Sunday, June 10, 2007

A second Green Revolution in agriculture?

While our cities and industries have been growing at an unprecedented rate, our agriculture is stagnant. In India 70% of the people are employed by agriculture but they contribute just 20% of GDP. Several reasons like small land holdings, poor knowledge about soil requirements, unavailability of credit, poor logistics are some of the reasons. Even if agriculture grew by 2% higher than what it currently does, sustaining double digit GDP growth will be possible. When companies like Reliance, Wal Mart enter food retail there will be several changes. These companies will provide cold chain facilities (currently more than 50% of produce is wasted in the supply chain), by eliminating the middle trader they will give better price to the farmers and yet offer lower prices to their customers, also they will export a certain fraction which will only give higher returns to farmers. These companies will also make available better technologies to the farmers hence increasing their farm yields, pushing their sourcing costs down and offering even lower prices to the consumers. Everyone is benefited by this improved farm to plate efficiency. Read my previous post on Mukesh Ambani for more information about this retail strategy. Here is a link which gives M.S.Swaminathans views on a second Green Revolution!

I am pretty optimistic about this.


Aditya Pethe said...

Does seem good doesn't it. Finally the farmers could end up getting their due. :-)

Pratik Bhandari said...

Yes finally prosperity for everyone in India, not just software programers ;)

Roodge said...

i havent read the link yet, but I was thinking about this. I don't think its going to be as easy it seems on paper. Eliminating the middle man, will cause problems. These middle men carry plenty of clout amongst the farmers. Its not going to be easy for these corporations to bypass these guys so easily. They can use various tactics..even including matching prices...with the corporates. My feeling atleast. I think for the retail to work better, Walmart/Ambanis may eventually have to work with these middle men and improve their resources first. Because they know how to interact with the individual farmers far better than a corporation could do it. Sure, overall prices might go up..but also, if 50% of the produce is being wasted right now...and assuming that eventually 10% will be wasted with all the new efficiency, the increased supply will drive prices down and both farmers and middle men will flourish.

What do you think?

Pratik Bhandari said...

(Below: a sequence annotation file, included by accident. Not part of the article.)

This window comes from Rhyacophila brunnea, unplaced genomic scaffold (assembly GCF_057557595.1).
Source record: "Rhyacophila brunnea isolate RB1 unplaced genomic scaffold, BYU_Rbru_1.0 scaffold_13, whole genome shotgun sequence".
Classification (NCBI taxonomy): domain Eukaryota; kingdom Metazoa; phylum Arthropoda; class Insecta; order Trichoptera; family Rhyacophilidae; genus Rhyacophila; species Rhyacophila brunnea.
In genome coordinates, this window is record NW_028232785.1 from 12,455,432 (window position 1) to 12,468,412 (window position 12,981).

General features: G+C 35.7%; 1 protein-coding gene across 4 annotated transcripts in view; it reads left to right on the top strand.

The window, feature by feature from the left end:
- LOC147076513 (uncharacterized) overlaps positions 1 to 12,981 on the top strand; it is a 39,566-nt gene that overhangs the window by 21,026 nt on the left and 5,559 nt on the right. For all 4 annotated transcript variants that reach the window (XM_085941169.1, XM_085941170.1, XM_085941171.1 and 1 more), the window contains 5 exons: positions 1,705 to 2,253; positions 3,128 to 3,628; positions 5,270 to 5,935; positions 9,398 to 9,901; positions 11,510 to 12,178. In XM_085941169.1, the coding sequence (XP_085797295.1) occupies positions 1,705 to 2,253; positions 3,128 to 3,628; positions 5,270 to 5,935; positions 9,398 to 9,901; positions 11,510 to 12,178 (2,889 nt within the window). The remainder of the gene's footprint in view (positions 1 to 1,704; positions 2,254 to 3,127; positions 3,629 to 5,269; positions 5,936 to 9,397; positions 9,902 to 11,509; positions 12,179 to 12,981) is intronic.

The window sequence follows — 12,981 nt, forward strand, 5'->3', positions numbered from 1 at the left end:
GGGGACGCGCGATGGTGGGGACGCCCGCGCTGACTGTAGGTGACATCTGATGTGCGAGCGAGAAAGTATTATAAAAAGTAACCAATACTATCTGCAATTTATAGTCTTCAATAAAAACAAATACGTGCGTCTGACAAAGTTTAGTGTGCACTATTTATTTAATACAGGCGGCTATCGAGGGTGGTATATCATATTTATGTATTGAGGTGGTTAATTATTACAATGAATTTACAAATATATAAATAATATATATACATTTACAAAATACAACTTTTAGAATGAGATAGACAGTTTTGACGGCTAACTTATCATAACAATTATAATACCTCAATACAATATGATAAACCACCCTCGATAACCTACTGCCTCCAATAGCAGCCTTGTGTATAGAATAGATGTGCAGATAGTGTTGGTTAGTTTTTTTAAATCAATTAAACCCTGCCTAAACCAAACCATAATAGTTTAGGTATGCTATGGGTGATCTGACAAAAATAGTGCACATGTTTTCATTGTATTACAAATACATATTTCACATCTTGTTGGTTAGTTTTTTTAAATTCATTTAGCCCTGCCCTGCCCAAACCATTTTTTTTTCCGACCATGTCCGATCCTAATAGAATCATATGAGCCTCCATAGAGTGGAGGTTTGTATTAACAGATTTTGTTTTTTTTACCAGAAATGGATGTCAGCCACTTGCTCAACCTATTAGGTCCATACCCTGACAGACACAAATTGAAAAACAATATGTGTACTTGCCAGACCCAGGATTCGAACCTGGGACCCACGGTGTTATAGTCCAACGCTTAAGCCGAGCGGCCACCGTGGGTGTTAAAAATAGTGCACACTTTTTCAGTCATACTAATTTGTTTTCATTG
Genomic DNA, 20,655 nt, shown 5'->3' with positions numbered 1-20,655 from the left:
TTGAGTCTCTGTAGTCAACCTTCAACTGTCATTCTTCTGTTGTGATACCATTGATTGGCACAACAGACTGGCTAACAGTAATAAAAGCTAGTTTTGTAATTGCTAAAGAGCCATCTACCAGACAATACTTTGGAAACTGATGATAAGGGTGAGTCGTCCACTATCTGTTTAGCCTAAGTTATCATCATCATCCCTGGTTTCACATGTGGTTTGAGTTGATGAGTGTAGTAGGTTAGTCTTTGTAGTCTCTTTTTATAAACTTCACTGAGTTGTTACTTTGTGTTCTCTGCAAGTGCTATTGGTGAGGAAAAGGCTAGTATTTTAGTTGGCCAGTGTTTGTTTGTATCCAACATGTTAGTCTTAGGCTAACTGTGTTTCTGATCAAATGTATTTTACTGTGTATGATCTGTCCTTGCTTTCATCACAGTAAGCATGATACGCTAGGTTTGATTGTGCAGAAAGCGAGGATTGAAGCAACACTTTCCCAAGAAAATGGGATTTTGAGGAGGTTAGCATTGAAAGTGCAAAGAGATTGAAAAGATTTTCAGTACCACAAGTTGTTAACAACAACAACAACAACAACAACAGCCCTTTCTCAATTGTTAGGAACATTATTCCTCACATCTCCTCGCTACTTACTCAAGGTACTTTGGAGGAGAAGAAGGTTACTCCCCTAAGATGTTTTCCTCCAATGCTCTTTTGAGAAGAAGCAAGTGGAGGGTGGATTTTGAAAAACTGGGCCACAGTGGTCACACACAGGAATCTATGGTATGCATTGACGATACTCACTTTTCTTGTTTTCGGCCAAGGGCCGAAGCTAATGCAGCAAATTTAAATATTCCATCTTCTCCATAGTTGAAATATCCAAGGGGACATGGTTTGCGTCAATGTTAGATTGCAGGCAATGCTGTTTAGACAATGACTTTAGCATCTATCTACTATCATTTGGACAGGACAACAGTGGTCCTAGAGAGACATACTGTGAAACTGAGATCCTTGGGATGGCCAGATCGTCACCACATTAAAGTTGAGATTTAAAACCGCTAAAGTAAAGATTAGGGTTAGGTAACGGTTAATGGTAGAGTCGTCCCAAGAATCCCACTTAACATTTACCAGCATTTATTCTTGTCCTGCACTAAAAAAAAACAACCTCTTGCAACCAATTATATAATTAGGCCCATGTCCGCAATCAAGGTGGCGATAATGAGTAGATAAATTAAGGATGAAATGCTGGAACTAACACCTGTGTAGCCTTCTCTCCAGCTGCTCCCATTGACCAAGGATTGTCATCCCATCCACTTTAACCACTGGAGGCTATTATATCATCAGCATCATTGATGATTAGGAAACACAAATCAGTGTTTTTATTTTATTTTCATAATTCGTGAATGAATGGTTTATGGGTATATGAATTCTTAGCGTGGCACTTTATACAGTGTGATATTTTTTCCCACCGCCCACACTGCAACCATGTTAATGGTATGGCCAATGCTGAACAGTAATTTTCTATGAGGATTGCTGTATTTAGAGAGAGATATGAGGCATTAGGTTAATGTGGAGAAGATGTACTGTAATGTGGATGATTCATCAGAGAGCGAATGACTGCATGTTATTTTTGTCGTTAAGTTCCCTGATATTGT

hi roodge, long time. glad to see u back on blogosphere.

I had a previous post on "mukesh ambanis big plans", I will quote him from that interview.

"Let me give you some numbers. Take potatoes, the most common food across the world. From Bill Gates to my driver, everybody eats potatoes. Now, plot the prices. Farmers in Uttar Pradesh and Bihar get about Rs 4-5 a kilo; in the Middle East, the wholesale price is about Rs 25-30 a kilo. In the US, Sam's Club, it is Rs 90 a kilo. In Europe, it is Rs 110 a kilo. The arbitrage is 1:20. If we get our produce right, and if the US market is opened up, you will be surprised how quickly we reach $20 billion.

The food market is much bigger than the software services market. And the money goes straight into the hands of millions of farmers. The spinoffs are enormous -- jobs, houses, durables, a whole new consumption boom will start in rural areas. "

"we will reduce the cost to consumers by 20% and increase the efficiency of farmers thrice over. Farm incomes can go up 600% to 900% over the next few years from the current base."

"Having looked at it obsessively for the past year, I feel that we can convert all our disadvantages into an opportunity. We have fragmented landholdings; but we can integrate that with technology."

I dont think, that corporates will not be able to deal with farmers. Corporates will give farmers better technology resulting in increased produce. They will have better logistics resulting in less loses. They will create and drive a new level of efficiency. Hence they will pay more to the farmers and yet lower existing food prices.

Plus corporates have an export option after satisfying domestic demand. huge margins in export will allow them to have lower margins domestically and be more competitive.


"With proper inputs, there is no reason why Indian farmers cannot become world-class. What is missing? It is distribution."